Food News

The Battle for Cupcakes Sales Faces a Looming Deadline at the Legislature

Having déjà vu? Feel like we've been here before? Well, don't pinch yourself. Be calm. You're not crazy. We have been here before.

For years the great cupcake bakers of Texas have fought for the freedom to sell their delicate clouds of sugar and butter to a hungry public. With the fierceness of the Texas revolution, for years they've rallied under the motto "Come and Bake It." I've said it before: Bakers are a scrappy crew.

Collectively, they've won a lot of battles. Before 2011, selling home-baked goods at all was illegal. In the last legislative session a bill passed that allowed for sales under certain guidelines. This year, Texas bakers are back for more.

A House bill would allow for expanded sales, not just at homes, but also at farmers markets, festivals and different events. There are also more items added to the list of what can be sold, including jams, jellies, nuts, dried fruit, pickles and other things.

What that all amounts to is more business and income for independent bakers, or your friend who has a knack for canning pickles and the like.

Earlier this week the bill was passed out of a Senate committee and was recommended for the local and uncontested calendar, which sort of means "let's go ahead and pass this thing."

There's one last hurdle now: It has to be brought up before the full Senate for a vote. Lieutenant Governor David Dewhurst has the sole authority to do that. But the Legislature's biological clock is ticking. If the bill doesn't get voted on by May 22, it's dead.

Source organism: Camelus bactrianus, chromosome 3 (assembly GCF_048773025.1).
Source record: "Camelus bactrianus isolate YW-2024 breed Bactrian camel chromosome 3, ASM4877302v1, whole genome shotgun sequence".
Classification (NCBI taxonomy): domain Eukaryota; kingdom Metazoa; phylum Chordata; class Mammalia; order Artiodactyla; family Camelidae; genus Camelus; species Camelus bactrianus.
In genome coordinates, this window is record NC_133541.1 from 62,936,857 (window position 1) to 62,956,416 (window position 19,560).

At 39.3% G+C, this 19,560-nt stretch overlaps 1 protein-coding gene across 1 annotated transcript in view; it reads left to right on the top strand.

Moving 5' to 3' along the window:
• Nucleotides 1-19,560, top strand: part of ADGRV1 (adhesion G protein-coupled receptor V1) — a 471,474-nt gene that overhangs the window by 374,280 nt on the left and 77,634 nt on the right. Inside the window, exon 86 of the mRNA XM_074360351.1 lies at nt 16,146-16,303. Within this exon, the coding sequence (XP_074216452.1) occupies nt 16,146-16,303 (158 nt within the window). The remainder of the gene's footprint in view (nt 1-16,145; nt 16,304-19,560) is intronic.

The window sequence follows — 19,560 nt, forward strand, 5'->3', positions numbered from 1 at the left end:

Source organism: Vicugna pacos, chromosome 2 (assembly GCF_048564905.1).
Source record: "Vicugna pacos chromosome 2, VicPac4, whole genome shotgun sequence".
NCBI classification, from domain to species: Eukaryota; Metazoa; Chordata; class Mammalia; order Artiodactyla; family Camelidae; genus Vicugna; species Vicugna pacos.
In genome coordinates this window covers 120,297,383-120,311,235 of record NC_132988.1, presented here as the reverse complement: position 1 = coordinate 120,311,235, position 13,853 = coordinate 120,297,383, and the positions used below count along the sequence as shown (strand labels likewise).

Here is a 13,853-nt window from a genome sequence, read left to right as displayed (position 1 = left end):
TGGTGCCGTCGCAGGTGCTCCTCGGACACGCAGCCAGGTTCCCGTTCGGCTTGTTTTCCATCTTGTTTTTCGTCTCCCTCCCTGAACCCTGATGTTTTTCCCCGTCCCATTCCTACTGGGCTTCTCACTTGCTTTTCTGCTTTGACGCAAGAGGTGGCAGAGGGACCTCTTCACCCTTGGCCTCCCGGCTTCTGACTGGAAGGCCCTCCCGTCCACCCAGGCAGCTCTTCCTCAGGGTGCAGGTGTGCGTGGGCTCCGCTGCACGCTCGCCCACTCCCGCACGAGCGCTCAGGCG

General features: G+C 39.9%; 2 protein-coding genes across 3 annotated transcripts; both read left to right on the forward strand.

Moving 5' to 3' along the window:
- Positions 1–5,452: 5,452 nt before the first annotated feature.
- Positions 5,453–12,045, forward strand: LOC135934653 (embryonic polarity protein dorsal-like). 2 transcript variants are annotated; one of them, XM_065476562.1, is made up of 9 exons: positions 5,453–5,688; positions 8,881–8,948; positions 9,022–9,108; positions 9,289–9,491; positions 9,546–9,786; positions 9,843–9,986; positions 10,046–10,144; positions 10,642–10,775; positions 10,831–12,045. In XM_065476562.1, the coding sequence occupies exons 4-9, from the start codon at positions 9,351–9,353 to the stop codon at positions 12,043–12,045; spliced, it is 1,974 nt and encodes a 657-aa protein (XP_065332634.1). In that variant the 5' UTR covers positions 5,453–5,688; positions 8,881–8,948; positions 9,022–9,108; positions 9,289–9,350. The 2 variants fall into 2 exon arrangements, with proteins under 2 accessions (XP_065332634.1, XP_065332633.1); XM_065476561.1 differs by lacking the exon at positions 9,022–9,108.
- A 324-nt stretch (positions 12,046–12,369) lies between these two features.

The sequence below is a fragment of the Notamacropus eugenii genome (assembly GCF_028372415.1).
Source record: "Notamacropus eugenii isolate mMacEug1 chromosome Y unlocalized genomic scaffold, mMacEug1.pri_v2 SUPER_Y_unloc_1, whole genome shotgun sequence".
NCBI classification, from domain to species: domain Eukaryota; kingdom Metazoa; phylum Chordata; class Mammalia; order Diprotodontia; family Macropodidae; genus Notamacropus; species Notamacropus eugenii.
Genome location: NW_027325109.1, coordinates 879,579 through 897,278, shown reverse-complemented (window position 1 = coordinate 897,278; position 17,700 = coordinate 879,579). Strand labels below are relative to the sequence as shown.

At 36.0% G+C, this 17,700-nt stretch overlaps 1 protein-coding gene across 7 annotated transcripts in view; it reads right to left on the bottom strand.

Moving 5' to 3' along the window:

Proponents of the bill are asking Texans to call Dewhurst and ask him to bring the measure up for a vote.

Representative Eddie Rodriguez, the author of the bill, is confident that it will pass.

"The bipartisan nature of the Texas House Farm-to-Table Caucus and the cottage foods bill gives me reason to think it has a really good shot," wrote Rodriguez in an email. "We've been at the table with the affected parties, so any new objections at this point would be a surprise."

KEEP THE DALLAS OBSERVER FREE... Since we started the Dallas Observer, it has been defined as the free, independent voice of Dallas, and we'd like to keep it that way. With local media under siege, it's more important than ever for us to rally support behind funding our local journalism. You can help by participating in our "I Support" program, allowing us to keep offering readers access to our incisive coverage of local news, food and culture with no paywalls.
Lauren Drewes Daniels is the Dallas Observer's food editor. She started writing about local restaurants, chefs, beer and kouign-amanns in 2011. She's driven through two dirt devils and is certain they were both some type of cosmic force.